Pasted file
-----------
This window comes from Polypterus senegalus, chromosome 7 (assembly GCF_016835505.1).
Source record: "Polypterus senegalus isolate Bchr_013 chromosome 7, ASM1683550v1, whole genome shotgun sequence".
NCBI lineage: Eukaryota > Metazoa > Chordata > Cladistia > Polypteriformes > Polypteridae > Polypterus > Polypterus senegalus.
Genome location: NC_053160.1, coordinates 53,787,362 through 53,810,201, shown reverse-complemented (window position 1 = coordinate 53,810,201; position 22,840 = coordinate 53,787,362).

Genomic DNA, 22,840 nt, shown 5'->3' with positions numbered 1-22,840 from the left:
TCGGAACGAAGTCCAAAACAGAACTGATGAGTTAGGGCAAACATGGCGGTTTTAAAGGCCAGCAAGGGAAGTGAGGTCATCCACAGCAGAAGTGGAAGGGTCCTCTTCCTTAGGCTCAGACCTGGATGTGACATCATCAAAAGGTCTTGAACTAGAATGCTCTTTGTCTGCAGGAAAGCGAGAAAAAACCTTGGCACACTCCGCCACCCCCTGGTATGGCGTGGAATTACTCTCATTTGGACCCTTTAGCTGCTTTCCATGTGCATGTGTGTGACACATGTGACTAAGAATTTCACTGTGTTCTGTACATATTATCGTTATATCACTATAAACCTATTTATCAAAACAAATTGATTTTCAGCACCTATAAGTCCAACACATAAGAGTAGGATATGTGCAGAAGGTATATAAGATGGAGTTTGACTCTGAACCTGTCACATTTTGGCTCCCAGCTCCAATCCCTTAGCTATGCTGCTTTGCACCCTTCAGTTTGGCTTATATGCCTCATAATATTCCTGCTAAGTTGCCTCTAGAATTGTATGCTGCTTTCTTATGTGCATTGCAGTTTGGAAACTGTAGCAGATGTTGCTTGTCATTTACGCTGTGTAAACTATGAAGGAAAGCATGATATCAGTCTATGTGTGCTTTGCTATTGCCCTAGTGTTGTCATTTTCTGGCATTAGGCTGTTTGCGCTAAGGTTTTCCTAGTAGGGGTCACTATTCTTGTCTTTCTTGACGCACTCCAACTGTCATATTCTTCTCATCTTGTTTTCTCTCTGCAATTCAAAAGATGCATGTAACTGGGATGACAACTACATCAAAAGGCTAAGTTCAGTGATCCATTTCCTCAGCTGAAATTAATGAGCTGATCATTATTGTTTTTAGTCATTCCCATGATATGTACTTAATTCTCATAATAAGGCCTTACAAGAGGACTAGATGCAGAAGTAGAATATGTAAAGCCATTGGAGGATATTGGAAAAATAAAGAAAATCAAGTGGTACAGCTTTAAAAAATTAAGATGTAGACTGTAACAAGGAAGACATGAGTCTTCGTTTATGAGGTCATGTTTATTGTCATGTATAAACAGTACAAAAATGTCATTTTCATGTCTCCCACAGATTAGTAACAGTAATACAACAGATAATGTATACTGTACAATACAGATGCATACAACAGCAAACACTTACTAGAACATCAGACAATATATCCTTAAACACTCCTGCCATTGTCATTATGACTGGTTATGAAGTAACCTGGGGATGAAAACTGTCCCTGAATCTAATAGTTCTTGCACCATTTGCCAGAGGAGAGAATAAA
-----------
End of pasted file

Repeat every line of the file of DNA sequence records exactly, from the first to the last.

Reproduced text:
This window comes from Polypterus senegalus, chromosome 7 (assembly GCF_016835505.1).
Source record: "Polypterus senegalus isolate Bchr_013 chromosome 7, ASM1683550v1, whole genome shotgun sequence".
NCBI lineage: Eukaryota > Metazoa > Chordata > Cladistia > Polypteriformes > Polypteridae > Polypterus > Polypterus senegalus.
Genome location: NC_053160.1, coordinates 53,787,362 through 53,810,201, shown reverse-complemented (window position 1 = coordinate 53,810,201; position 22,840 = coordinate 53,787,362).

Genomic DNA, 22,840 nt, shown 5'->3' with positions numbered 1-22,840 from the left:
TCGGAACGAAGTCCAAAACAGAACTGATGAGTTAGGGCAAACATGGCGGTTTTAAAGGCCAGCAAGGGAAGTGAGGTCATCCACAGCAGAAGTGGAAGGGTCCTCTTCCTTAGGCTCAGACCTGGATGTGACATCATCAAAAGGTCTTGAACTAGAATGCTCTTTGTCTGCAGGAAAGCGAGAAAAAACCTTGGCACACTCCGCCACCCCCTGGTATGGCGTGGAATTACTCTCATTTGGACCCTTTAGCTGCTTTCCATGTGCATGTGTGTGACACATGTGACTAAGAATTTCACTGTGTTCTGTACATATTATCGTTATATCACTATAAACCTATTTATCAAAACAAATTGATTTTCAGCACCTATAAGTCCAACACATAAGAGTAGGATATGTGCAGAAGGTATATAAGATGGAGTTTGACTCTGAACCTGTCACATTTTGGCTCCCAGCTCCAATCCCTTAGCTATGCTGCTTTGCACCCTTCAGTTTGGCTTATATGCCTCATAATATTCCTGCTAAGTTGCCTCTAGAATTGTATGCTGCTTTCTTATGTGCATTGCAGTTTGGAAACTGTAGCAGATGTTGCTTGTCATTTACGCTGTGTAAACTATGAAGGAAAGCATGATATCAGTCTATGTGTGCTTTGCTATTGCCCTAGTGTTGTCATTTTCTGGCATTAGGCTGTTTGCGCTAAGGTTTTCCTAGTAGGGGTCACTATTCTTGTCTTTCTTGACGCACTCCAACTGTCATATTCTTCTCATCTTGTTTTCTCTCTGCAATTCAAAAGATGCATGTAACTGGGATGACAACTACATCAAAAGGCTAAGTTCAGTGATCCATTTCCTCAGCTGAAATTAATGAGCTGATCATTATTGTTTTTAGTCATTCCCATGATATGTACTTAATTCTCATAATAAGGCCTTACAAGAGGACTAGATGCAGAAGTAGAATATGTAAAGCCATTGGAGGATATTGGAAAAATAAAGAAAATCAAGTGGTACAGCTTTAAAAAATTAAGATGTAGACTGTAACAAGGAAGACATGAGTCTTCGTTTATGAGGTCATGTTTATTGTCATGTATAAACAGTACAAAAATGTCATTTTCATGTCTCCCACAGATTAGTAACAGTAATACAACAGATAATGTATACTGTACAATACAGATGCATACAACAGCAAACACTTACTAGAACATCAGACAATATATCCTTAAACACTCCTGCCATTGTCATTATGACTGGTTATGAAGTAACCTGGGGATGAAAACTGTCCCTGAATCTAATAGTTCTTGCACCATTTGCCAGAGGAGAGAATAAA